Kirby Dach’s return will improve — but further complicate — Blackhawks’ center situation
With Dach increasingly likely to return to the Hawks’ lineup this season, who will be the odd man out when he returns? Can Philipp Kurashev or Pius Suter remain top-six centers? And what does the future hold for pending free agents Carl Soderberg and Lucas Wallmark?
Kirby Dach remains likely at least a month away from returning to the Blackhawks’ lineup.
But when it comes to the Hawks’ playoff hopes, every game the recovering 20-year-old center manages to play in at the end of this season will be immensely helpful.
The Hawks’ need for another top-six center — or two, although Jonathan Toews’ return timeline is infinitely cloudier than Dach’s — has been especially noticeable lately with rookies Pius Suter and Philipp Kurashev experiencing simultaneous dips.
The Hawks have mainly used Suter as their first-line center, although Kurashev has also seen time there. But Suter and Kurashev have only four and three points, respectively, in the Hawks’ last 14 games, so David Kampf skated between Patrick Kane and Alex DeBrincat on Monday.
“It’s not a surprise that it’s a challenge sometimes when it’s your first year in the league trying to take that much responsibility,” coach Jeremy Colliton said. “There’s not many rookies playing in the first-line center spot across the league. So we’re trying to help them carry that load, respond to the challenge and keep at a high level.”
Both Suter, who excels at puck retrieval, and Kurashev, whose stickhandling leads to flashes of brilliance, have shown promise despite their recent downturns. But they’re clearly not first-line centers right now.
Dach, depending on how rusty he’ll be coming off his wrist injury and how smoothly he continues the exponential growth curve he demonstrated in 2019-20, might be. He’ll certainly be the Hawks’ best option.
When he returns, though, the lower rungs of the center depth chart will become even more complicated.
Dylan Strome’s concussion recovery timeline is also cloudy, but he has been far more effective as a center than as a wing during his young career. The real question is whether he’s capable of being a second-line center, and results on that front earlier this season were bearish.
Kampf has been overslotted lately but is reliable and consistent defensively. Ryan Carpenter can play center, although he’s mainly been used on the wing. Carl Soderberg and Lucas Wallmark have added depth this year.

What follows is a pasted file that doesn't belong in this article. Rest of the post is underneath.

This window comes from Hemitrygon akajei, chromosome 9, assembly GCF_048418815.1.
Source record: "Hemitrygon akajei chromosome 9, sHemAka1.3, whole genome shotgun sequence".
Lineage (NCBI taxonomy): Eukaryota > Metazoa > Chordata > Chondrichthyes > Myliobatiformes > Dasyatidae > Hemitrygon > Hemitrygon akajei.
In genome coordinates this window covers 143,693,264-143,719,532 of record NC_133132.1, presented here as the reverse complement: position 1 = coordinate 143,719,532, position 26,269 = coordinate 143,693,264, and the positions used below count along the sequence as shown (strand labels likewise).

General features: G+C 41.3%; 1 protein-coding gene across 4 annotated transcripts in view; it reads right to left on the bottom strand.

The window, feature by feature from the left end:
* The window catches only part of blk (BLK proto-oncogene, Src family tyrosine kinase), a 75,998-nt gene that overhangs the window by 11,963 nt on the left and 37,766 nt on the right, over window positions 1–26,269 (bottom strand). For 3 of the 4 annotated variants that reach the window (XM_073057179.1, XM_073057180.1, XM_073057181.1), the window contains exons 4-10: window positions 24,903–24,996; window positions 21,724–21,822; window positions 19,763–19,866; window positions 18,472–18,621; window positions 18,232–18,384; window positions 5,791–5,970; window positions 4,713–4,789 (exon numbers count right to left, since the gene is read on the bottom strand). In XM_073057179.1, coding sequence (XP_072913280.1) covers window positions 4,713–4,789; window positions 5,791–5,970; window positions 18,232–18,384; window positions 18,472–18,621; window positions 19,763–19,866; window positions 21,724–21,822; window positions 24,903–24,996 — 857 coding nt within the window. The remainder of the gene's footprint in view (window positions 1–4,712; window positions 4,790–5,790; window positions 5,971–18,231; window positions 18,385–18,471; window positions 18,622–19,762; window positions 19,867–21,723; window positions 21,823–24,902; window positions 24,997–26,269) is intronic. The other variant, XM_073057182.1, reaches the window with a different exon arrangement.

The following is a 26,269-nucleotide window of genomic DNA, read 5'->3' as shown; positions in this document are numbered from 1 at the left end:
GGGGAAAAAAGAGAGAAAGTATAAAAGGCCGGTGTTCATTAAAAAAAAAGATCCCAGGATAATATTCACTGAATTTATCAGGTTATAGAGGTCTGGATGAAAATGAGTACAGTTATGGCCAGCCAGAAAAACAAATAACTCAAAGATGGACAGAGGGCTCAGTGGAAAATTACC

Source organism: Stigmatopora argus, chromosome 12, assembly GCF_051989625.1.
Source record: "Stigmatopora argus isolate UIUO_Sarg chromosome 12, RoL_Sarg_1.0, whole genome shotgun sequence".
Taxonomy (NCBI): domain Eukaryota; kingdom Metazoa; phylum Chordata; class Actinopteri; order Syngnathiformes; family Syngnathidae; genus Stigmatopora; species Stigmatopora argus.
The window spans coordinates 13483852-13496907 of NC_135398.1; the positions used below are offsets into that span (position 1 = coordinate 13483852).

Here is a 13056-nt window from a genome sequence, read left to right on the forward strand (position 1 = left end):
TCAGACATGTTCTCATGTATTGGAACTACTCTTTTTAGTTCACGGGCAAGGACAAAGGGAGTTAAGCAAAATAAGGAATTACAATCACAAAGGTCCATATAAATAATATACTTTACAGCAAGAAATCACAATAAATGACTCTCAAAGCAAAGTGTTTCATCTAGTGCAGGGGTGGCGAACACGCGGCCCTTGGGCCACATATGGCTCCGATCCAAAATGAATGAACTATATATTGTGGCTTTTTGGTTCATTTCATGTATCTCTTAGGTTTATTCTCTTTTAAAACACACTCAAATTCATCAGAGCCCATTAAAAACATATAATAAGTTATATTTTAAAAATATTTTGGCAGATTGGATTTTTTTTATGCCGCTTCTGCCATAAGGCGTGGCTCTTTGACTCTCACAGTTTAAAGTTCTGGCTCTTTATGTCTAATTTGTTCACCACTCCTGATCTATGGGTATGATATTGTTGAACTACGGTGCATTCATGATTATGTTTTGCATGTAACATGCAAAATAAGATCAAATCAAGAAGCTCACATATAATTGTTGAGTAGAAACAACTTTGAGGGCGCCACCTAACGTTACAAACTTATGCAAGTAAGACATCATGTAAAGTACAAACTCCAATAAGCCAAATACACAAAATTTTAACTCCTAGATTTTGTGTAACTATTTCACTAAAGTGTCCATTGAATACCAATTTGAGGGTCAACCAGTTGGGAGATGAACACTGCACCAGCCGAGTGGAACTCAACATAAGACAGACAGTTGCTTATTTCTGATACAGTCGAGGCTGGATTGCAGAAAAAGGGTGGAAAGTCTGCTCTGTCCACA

Add Suter and Kurashev into that mix, and suddenly the Hawks arguably have too many centers — pushing Strome, Soderberg and Wallmark could potentially onto the trading block.
There are logical reasons to trade each, but also logical reasons to keep each. There’s also the fact that the Hawks would have to decide before the April 12 trade deadline — likely before Dach actually returns.
Wallmark, who hasn’t found a steady role in Chicago, and his expiring contract could fetch a late-round pick. The Hawks wouldn’t feel much heartburn parting ways, although Colliton did say Monday he has liked Wallmark during his most recent stint in the lineup.
Soderberg will be an unrestricted free agent this summer and does have some trade value, with 12 points in 25 games. He’s an interesting case, as his even-strength possession stats have been awful lately (22.4% scoring chance ratio over his last six appearances) but were good before that: 54.4% over the six previous appearances.
He’s also been a great net-front presence, particularly on the power play.
“[Carl has] created some goals that he hasn’t gotten any points on,” Colliton said recently. “But because he’s there...a half-chance becomes a great opportunity... He’s been a nice addition.”
And Strome, despite slowly fading from relevance this year, just signed a two-year contract with a $3 million cap hit in January and could arguably still be considered part of the team’s young core. The Hawks would demand a high price for him on the market.
The Hawks will nonetheless need to soon determine some solutions for their center conundrum, both to fill the holes in the top two lines — presumably partly with Dach — and to sort out the logjam below that.